Diabetic retinopathy may present with little or no symptoms in the early stages of disease. Diabetics with more long-term disease may develop symptoms and, eventually, irreversible damage to the retina may occur.
Diabetic retinopathy therefore needs to be diagnosed early on in diabetic patients and routine screening and monitoring is of vital importance in order to preserve vision among these individuals.
Screening for diabetic retinopathy
The blindness that can eventually be caused by diabetic retinopathy cannot be reversed. Diabetics who are aged 12 years or over need to attend annual checks for the condition. If diabetic retinopathy is detected in the early stages, it can be treated using laser treatment.
For screening, the pupils of the eyes are dilated using certain medicated eye drops and photographs of the retina are then taken. The eye drops may cause blurring of vision for around 5 to 6 hours depending on the type of drops used.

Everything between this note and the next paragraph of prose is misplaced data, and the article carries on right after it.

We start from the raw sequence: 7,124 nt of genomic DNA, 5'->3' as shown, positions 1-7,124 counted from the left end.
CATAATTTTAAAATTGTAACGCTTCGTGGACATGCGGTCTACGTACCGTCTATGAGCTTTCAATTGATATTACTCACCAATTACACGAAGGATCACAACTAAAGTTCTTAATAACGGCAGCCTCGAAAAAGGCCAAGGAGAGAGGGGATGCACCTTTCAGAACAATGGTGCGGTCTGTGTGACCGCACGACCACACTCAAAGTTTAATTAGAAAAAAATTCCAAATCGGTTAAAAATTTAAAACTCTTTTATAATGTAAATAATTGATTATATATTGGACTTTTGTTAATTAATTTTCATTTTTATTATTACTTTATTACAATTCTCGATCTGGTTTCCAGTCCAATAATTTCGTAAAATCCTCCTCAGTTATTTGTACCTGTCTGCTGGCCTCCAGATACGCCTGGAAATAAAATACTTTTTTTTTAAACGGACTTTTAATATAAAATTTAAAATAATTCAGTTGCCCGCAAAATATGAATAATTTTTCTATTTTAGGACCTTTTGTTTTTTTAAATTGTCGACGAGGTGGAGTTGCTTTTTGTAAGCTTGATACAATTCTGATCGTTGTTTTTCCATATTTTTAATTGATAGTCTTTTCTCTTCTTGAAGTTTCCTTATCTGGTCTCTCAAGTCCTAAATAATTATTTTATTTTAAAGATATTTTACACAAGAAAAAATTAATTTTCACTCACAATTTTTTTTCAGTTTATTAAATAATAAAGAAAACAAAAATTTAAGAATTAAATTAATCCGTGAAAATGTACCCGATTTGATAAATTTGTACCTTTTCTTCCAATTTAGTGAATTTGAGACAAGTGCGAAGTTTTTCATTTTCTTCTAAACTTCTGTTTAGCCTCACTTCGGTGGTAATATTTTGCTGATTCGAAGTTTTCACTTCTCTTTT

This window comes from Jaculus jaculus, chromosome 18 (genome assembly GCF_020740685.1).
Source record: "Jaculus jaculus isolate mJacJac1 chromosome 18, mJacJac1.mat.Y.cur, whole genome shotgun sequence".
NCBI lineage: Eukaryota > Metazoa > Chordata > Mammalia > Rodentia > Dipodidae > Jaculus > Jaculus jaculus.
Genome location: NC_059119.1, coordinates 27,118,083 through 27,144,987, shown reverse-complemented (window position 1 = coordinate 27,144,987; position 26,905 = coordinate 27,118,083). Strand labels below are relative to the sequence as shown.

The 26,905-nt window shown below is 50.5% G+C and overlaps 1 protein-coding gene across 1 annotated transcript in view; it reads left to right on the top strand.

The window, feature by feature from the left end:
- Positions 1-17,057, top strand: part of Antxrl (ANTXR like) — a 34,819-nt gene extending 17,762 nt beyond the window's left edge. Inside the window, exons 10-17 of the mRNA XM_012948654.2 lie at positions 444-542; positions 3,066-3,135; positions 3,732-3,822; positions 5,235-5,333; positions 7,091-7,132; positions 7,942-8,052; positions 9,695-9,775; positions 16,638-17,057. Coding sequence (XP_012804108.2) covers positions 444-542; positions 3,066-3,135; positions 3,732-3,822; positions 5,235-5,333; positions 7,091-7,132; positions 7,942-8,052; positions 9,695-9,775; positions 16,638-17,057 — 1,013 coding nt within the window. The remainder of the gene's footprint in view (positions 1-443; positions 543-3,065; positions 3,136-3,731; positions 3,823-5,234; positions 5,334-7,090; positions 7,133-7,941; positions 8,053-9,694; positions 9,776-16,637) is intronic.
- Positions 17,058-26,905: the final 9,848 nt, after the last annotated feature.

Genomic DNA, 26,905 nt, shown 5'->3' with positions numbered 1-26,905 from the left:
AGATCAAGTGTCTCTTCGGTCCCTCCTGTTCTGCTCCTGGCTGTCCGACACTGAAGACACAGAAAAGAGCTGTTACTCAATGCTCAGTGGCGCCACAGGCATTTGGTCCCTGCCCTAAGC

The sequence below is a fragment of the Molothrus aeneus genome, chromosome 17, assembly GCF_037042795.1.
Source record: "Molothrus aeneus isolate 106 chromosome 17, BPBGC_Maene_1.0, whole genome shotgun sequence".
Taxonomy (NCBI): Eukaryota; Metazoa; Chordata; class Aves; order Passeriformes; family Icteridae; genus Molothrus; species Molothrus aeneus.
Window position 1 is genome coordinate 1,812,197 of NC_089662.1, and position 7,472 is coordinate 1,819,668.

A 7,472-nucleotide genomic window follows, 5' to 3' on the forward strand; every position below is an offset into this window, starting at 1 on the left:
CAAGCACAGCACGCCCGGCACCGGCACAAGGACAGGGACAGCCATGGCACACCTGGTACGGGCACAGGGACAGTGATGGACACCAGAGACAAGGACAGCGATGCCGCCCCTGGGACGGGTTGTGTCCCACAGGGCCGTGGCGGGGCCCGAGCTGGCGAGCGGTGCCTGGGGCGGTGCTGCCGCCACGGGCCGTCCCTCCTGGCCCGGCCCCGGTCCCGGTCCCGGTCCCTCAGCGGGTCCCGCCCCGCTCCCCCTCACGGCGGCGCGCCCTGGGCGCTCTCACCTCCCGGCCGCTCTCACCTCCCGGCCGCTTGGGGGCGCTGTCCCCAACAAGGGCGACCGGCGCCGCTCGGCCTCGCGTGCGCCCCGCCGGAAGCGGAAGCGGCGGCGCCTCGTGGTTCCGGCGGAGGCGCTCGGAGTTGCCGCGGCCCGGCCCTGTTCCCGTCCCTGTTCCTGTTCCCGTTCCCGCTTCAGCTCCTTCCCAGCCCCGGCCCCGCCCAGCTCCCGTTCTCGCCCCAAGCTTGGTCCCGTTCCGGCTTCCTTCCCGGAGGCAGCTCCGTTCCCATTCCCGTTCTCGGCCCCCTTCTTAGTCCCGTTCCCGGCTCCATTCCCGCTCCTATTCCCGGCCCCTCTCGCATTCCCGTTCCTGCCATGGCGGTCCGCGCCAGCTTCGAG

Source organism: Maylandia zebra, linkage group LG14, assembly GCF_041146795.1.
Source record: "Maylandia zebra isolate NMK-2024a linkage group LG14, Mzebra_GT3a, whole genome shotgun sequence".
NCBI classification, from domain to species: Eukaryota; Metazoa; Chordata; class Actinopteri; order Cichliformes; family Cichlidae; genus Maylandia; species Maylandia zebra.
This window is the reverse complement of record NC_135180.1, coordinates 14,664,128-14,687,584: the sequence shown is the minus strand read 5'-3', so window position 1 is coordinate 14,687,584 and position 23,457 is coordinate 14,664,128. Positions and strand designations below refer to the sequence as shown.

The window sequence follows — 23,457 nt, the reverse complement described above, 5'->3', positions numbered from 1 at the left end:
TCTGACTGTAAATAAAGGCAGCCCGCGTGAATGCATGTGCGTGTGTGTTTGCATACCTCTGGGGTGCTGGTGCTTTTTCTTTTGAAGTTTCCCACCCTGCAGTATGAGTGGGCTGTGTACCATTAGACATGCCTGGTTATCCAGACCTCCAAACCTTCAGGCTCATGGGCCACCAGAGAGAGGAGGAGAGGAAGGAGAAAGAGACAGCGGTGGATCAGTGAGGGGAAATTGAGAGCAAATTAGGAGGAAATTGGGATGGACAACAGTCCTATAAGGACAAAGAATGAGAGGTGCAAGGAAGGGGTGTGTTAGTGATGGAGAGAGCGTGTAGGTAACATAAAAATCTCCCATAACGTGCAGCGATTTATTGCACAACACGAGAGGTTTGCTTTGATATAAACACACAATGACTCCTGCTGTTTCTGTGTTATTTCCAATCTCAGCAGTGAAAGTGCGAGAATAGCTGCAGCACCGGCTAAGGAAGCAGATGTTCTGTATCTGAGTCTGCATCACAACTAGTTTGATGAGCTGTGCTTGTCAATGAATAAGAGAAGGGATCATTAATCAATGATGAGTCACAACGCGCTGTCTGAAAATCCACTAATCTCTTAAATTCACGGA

Diagnosis of diabetic retinopathy
For diagnosis of diabetic retinopathy to be confirmed, several tests are employed:
Visual acuity is tested by assessing a person's ability to read a chart displaying random letters and numbers at various distances.
Ophthalmoscopy or fundoscopy is performed to look inside the fundus of the eye and determine retinal health. A device called an ophthalmoscope contains a light and a special magnifying glass for examining the fundus.
Optical coherence tomography is a type of visualization technique that provides high resolution images of retinal structures. The layers of the retina can be differentiated and retinal thickness can be determined.
Slit lamp biomicroscopy is an important diagnostic technique for examining anterior eye structures and the retina at variable magnifications.
Fluorescein angiography is performed to assess the exact state of the ocular blood vessels. A special dye is used to highlight the blood vessels in the retina and flag up any vascular defects.
Tonometry is used to assess the intraocular pressure or pressure within the eye.
Blood tests are taken to assess blood sugar control.
Reviewed by Sally Robertson, BSc